As UCF students Natalie and Ben sat facing one another in the John C. Hitt Library, the only visible divide was in the colors of the stained glass behind them. In Israel, their people are separated by a wall.

Natalie, a Palestinian, and Ben, an Israeli, both spent the summer in Israel during intense war-like fighting. They each came home with experiences that led to fundamental differences in the way they view the country. However, as they sat down with Centric Magazine to discuss their trips, it became clear that they were willing to bridge the divide between their identities despite the severing events in Israel.

Centric: When did you first realize how intense the conflict had become?

Natalie: I remember waking up at 3 a.m. to gunshots and screaming. Turns out, it was Israeli soldiers coming to search homes, and they would shoot all the people who would protest them on the street. This is all literally right outside my window. That’s when I felt the effects of war.

Ben: We go outside and it’s maybe the biggest mushroom cloud of fire and smoke I’ve ever seen, maybe a mile away. Not that I see those often. It was surreal. It was a rocket from Gaza in Sderot; the Islamic Jihad took credit for it. When you think of Israel, you kind of see it as this nice, relatively safe country. Then when you see this pillar of smoke and fire in front of you, you’re reminded that you’re in the Middle East. Forget Israel, it’s a —

Natalie: It’s a war zone.

Centric: Natalie, have you always seen Israel as peaceful?

Natalie: Developed? Yes. Peaceful? No. I will recognize that the government of Palestinian authority and Hamas — I don’t support Hamas — is not good. But you just can’t deny the lack of human rights in the way that Palestinians live because of Israel.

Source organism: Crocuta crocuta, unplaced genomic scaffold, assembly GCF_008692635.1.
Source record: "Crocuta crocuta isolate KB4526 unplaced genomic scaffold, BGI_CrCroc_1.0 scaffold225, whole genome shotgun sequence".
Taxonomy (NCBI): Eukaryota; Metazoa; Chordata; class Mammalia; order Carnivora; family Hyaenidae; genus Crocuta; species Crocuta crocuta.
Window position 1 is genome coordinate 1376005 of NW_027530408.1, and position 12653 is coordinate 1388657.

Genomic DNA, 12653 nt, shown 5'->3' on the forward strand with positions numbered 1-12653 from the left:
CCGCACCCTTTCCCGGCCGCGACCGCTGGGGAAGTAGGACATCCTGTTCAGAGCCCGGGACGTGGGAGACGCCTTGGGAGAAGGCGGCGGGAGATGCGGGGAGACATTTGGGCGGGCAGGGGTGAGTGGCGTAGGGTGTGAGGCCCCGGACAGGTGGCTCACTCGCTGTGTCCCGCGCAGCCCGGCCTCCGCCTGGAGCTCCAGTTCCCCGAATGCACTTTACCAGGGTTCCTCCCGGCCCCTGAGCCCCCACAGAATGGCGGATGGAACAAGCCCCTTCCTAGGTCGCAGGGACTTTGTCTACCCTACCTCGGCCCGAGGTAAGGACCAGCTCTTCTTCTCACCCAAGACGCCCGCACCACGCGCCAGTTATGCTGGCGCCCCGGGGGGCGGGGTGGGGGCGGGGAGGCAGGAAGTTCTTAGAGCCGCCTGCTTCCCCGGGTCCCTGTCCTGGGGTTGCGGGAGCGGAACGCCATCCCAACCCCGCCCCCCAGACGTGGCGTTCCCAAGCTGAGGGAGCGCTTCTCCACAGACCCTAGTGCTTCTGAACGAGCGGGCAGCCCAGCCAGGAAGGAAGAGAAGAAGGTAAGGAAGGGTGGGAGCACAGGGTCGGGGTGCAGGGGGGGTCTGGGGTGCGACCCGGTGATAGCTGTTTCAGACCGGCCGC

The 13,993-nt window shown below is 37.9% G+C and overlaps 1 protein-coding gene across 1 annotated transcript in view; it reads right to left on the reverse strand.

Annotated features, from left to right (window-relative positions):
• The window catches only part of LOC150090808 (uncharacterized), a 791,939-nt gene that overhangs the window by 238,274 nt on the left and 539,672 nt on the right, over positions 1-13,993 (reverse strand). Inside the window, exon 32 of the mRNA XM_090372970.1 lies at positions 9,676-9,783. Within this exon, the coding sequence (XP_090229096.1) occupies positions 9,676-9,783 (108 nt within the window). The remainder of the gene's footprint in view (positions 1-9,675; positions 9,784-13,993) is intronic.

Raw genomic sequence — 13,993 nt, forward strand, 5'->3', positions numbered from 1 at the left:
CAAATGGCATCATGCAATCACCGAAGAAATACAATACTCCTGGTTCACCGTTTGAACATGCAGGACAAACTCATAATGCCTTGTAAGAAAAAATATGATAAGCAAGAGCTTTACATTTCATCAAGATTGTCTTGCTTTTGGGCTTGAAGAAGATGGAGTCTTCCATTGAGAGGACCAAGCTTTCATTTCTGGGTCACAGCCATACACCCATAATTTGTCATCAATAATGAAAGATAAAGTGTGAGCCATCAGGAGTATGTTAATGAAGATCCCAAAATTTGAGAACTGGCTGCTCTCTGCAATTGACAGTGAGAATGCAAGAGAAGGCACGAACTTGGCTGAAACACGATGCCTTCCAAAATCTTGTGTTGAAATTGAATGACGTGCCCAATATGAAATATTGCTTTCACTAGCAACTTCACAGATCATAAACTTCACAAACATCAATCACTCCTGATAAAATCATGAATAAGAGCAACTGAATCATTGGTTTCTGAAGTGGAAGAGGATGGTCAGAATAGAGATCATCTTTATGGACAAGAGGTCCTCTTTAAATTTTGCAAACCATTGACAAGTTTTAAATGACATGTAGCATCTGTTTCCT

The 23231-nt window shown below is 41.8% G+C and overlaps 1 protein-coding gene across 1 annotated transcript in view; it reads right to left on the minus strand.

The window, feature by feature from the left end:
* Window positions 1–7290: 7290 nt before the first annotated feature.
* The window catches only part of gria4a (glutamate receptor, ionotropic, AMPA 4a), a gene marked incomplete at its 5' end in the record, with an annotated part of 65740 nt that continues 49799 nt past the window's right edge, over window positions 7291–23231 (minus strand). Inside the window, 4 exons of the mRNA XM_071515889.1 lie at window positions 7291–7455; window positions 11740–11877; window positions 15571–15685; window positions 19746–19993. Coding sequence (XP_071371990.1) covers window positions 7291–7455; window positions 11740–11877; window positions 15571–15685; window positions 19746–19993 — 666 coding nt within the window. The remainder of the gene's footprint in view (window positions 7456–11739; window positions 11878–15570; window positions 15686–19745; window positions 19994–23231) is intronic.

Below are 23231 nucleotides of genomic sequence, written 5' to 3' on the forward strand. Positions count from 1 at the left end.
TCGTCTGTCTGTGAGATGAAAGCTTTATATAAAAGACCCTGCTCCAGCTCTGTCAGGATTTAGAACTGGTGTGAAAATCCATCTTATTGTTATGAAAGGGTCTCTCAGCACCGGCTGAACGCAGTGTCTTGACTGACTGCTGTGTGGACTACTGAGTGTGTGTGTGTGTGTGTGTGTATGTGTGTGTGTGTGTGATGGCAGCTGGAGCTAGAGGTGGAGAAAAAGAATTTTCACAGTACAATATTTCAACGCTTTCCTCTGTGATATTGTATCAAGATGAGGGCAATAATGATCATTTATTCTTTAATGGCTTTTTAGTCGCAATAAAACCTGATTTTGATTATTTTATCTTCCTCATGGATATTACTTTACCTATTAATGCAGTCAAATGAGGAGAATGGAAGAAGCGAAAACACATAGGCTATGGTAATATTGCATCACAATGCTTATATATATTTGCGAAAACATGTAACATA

Centric: What were security measures like when you were traveling?

Ben: Security was really tight. I can fully acknowledge that it’s much tighter for an Arab-Palestinian than for an American Jew, but I was detained a couple times.

Natalie: In Israel, between every city I had to go through a checkpoint. At the checkpoint, we had to get out of the bus, show our IDs, show our Visas and we were asked questions. Sometimes they even set us aside for more interrogation.

Centric: How do you feel about the situation, now that you’ve experienced it first-hand?

Ben: This whole conflict is a shame. No matter what side. Deaths on both sides are disgusting, terrible, and need to stop. I would not value an Israeli-Jew life over an Arab-Palestinian life.

Natalie: I wholeheartedly agree. Jewish blood and Palestinian blood are the same. You have to realize, genetically, we are brothers. We have very similar ancestry, very similar roots.

Centric: What was it like coming back to America?

Ben: To leave that intense of a situation and come back here — it took some time to get used to. It’s so much easier to breathe here.

Natalie: Here, I’m allowed to have Jewish friends. We’re allowed to argue about it. Nobody cares. At the end of the day, I’m still going to shake Ben’s hand.

Ben: This conflict, this Middle East conflict — ISIS, Israel, Syria — it’s not on another planet. It’s right here. Between our summers; between Steven Sotloff, a former UCF student; this conflict is not that far away.

Natalie and Ben’s last names were not included for their safety in traveling to Israel in the future.

Be sure to check out A Personal Tribute to Steven Sotloff, written by Centric's fall 2014 art editor, Nada Hassanein.

 

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